Art Imitates Life
Heather Carter is a woman constantly on a mission. Since graduating from Southwestern in 1994, she has taken it upon herself to live as sustainably as possible. She lives off the grid completely with her husband Marc and two young sons, getting power from the sun and water from the rain. The couple designed their house in Wimberley, Texas, and had it built using reclaimed lumber such as antique doors and old beaded board.
Carter said her commitment to sustainability actually had its genesis in her encompassing love for aesthetics and art.
“When Marc and I bought that piece of property and we saw it raw, we thought it was so beautiful we didn’t want to even cut down a tree to put in a road,” Carter said. “It was the first thing we ever owned together that was so perfect. That’s what started it, and it just kind of mushroomed.”
If Carter’s love for art influenced her lifestyle, it seems only fitting that her lifestyle influences her art. “I knew right after we moved off the grid that my art could never be the same, mainly because I wasn’t the same,” she said. “I tried doing some pieces that went back to the old methodology, the old ways of thinking, but I kept coming back to the whole premise of, ‘I cannot keep buying new wood to bend or steam into new things.’ It just felt like it wasn’t cohesive with my lifestyle. So I immediately started using found objects to build with.”
Carter said the work for her exhibition, “Lifeboats,” which is on display in the Fine Arts Gallery through Sept. 29, is about the idea of repurposing things − taking things that have a history, taking things that have had a life before, and honoring them again in some way. Each piece in this exhibit is almost entirely made of recycled objects, many of which are leftover pieces fromCarter’s house and garden. All five sculptures, three of which are named for books that Carter said have influenced her, are large and distinct, but carry with them the theme of “Lifeboats.”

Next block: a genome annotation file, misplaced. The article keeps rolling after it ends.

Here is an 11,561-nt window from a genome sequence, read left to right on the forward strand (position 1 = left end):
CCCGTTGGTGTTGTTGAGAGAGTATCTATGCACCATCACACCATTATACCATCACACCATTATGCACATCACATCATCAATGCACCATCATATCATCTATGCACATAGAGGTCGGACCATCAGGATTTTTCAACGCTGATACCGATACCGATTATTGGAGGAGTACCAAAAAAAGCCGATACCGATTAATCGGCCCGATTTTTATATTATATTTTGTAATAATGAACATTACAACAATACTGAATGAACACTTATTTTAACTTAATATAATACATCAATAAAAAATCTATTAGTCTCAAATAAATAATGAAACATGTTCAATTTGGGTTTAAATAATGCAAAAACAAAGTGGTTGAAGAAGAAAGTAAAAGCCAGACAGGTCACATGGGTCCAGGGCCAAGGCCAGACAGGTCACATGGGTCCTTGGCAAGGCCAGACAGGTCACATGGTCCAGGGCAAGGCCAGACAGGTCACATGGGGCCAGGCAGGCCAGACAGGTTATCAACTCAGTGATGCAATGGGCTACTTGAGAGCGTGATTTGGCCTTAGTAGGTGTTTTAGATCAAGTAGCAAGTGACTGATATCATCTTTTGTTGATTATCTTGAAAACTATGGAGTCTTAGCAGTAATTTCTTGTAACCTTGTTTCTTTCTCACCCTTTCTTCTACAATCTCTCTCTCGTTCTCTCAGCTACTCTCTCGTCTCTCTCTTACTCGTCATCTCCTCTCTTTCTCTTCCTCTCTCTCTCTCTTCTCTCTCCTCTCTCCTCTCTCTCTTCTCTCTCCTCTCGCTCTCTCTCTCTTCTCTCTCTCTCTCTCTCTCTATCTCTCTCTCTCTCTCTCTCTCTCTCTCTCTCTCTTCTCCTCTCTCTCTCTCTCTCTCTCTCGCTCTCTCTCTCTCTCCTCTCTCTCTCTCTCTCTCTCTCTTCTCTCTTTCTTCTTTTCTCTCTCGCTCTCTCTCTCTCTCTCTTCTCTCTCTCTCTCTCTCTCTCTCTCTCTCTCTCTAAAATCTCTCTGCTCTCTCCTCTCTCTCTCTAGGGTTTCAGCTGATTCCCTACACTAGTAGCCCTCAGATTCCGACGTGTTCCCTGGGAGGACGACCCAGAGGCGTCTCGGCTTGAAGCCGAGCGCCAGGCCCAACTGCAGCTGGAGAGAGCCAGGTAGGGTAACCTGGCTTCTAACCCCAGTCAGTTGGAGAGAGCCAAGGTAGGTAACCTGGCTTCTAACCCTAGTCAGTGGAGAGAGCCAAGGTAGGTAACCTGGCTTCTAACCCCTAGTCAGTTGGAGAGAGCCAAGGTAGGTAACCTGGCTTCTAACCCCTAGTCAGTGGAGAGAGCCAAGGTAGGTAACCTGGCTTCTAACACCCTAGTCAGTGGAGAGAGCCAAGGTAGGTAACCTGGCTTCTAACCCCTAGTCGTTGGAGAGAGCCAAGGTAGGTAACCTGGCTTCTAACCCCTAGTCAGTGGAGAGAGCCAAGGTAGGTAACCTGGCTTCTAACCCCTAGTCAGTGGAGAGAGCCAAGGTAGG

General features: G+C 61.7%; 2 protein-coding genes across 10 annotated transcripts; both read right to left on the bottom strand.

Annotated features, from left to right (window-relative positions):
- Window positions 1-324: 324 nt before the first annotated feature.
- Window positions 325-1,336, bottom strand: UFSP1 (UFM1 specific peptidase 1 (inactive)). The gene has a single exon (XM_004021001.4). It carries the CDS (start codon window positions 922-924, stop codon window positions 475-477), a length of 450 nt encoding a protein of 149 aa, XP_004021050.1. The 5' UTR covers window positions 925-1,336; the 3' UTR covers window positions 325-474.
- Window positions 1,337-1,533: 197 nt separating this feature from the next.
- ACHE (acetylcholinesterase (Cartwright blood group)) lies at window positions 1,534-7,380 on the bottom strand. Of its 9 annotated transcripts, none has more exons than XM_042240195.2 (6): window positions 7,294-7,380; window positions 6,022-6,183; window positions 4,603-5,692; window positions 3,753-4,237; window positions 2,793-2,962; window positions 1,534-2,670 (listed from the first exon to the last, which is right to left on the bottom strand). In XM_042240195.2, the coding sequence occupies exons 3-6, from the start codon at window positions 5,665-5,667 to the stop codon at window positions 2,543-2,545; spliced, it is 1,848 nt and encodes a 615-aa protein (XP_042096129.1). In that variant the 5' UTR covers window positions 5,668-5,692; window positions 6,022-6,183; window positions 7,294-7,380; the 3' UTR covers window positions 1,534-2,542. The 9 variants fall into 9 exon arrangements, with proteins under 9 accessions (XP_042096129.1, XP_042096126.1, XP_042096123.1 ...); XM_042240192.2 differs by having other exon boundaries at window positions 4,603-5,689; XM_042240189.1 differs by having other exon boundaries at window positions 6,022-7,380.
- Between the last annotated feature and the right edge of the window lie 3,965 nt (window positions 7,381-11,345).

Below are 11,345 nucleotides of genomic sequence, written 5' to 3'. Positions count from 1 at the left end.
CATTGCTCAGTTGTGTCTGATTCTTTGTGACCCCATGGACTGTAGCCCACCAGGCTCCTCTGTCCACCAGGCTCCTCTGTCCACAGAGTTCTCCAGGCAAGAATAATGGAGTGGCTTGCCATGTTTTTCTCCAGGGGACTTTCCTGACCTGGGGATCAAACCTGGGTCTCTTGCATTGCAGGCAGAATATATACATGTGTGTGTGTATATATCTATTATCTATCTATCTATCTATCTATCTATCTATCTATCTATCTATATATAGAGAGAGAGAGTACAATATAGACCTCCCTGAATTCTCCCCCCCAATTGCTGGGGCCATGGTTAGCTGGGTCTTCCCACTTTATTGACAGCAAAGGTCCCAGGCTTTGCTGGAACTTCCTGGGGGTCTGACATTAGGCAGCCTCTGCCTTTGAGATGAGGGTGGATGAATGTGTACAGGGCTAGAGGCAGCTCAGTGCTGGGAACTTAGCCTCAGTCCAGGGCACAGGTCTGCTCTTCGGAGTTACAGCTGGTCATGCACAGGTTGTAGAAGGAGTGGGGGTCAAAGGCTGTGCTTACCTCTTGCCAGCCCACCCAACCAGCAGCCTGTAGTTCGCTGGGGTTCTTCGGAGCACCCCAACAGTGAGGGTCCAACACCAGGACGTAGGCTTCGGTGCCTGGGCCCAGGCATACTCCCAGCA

“Boats have always been a big part of my work but using the idea of lifeboats changed it for me somehow,” Carter said. “It changed it into the idea of visualizing a seed pod or a place where you can be born out of and renewed – regenerated.”
Looking around the gallery, the blending of aesthetics and activism comes together. For the piece, “Tideline,” words constructed out of repurposed old signs make waves in an undulating stream of Carter’s favorite quotes, and the three pieces hanging on the walls seem to float in the tide. The eye-grabbing piece in the center of the room, “Transition,” features stripped wood woven into a fleet of various-sized boats hanging from the ceiling. What starts out looking like separate works in a gallery becomes a rolling, life-giving ocean, which recalls Carter’s commitment to the idea of simplifying your life and renewing your views of the world.
“My hope was that in seeing the work, people might view objects in a different light, celebrating their history instead of tossing them aside,” Carter said. “When we notice the history in ‘things,’ we become connected to each other and to our past and we feel more comfortable moving forward into the future. I would ask them, what’s YOUR lifeboat made of?”
More about Carter and her sustainable art can be found on her website, http://www.heathercarter.info/.